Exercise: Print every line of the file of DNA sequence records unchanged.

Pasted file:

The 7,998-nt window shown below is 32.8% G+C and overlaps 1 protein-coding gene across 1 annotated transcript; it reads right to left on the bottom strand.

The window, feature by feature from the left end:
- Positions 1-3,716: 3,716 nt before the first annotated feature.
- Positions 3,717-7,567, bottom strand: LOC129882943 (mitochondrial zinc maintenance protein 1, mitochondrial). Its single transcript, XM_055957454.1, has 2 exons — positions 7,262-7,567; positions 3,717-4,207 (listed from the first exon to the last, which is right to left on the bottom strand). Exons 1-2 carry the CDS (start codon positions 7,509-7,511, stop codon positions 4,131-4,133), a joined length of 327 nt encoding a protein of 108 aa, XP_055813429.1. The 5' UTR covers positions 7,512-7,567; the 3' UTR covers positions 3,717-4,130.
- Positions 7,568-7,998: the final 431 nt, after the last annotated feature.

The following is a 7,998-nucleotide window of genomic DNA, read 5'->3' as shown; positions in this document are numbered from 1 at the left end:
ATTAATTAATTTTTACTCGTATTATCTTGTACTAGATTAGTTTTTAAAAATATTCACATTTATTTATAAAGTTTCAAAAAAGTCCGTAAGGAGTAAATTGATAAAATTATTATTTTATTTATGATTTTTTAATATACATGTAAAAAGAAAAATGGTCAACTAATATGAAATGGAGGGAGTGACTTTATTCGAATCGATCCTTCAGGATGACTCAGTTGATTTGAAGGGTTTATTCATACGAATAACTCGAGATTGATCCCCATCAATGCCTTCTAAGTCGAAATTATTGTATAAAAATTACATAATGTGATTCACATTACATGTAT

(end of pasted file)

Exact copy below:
The 7,998-nt window shown below is 32.8% G+C and overlaps 1 protein-coding gene across 1 annotated transcript; it reads right to left on the bottom strand.

The window, feature by feature from the left end:
- Positions 1-3,716: 3,716 nt before the first annotated feature.
- Positions 3,717-7,567, bottom strand: LOC129882943 (mitochondrial zinc maintenance protein 1, mitochondrial). Its single transcript, XM_055957454.1, has 2 exons — positions 7,262-7,567; positions 3,717-4,207 (listed from the first exon to the last, which is right to left on the bottom strand). Exons 1-2 carry the CDS (start codon positions 7,509-7,511, stop codon positions 4,131-4,133), a joined length of 327 nt encoding a protein of 108 aa, XP_055813429.1. The 5' UTR covers positions 7,512-7,567; the 3' UTR covers positions 3,717-4,130.
- Positions 7,568-7,998: the final 431 nt, after the last annotated feature.

The following is a 7,998-nucleotide window of genomic DNA, read 5'->3' as shown; positions in this document are numbered from 1 at the left end:
ATTAATTAATTTTTACTCGTATTATCTTGTACTAGATTAGTTTTTAAAAATATTCACATTTATTTATAAAGTTTCAAAAAAGTCCGTAAGGAGTAAATTGATAAAATTATTATTTTATTTATGATTTTTTAATATACATGTAAAAAGAAAAATGGTCAACTAATATGAAATGGAGGGAGTGACTTTATTCGAATCGATCCTTCAGGATGACTCAGTTGATTTGAAGGGTTTATTCATACGAATAACTCGAGATTGATCCCCATCAATGCCTTCTAAGTCGAAATTATTGTATAAAAATTACATAATGTGATTCACATTACATGTAT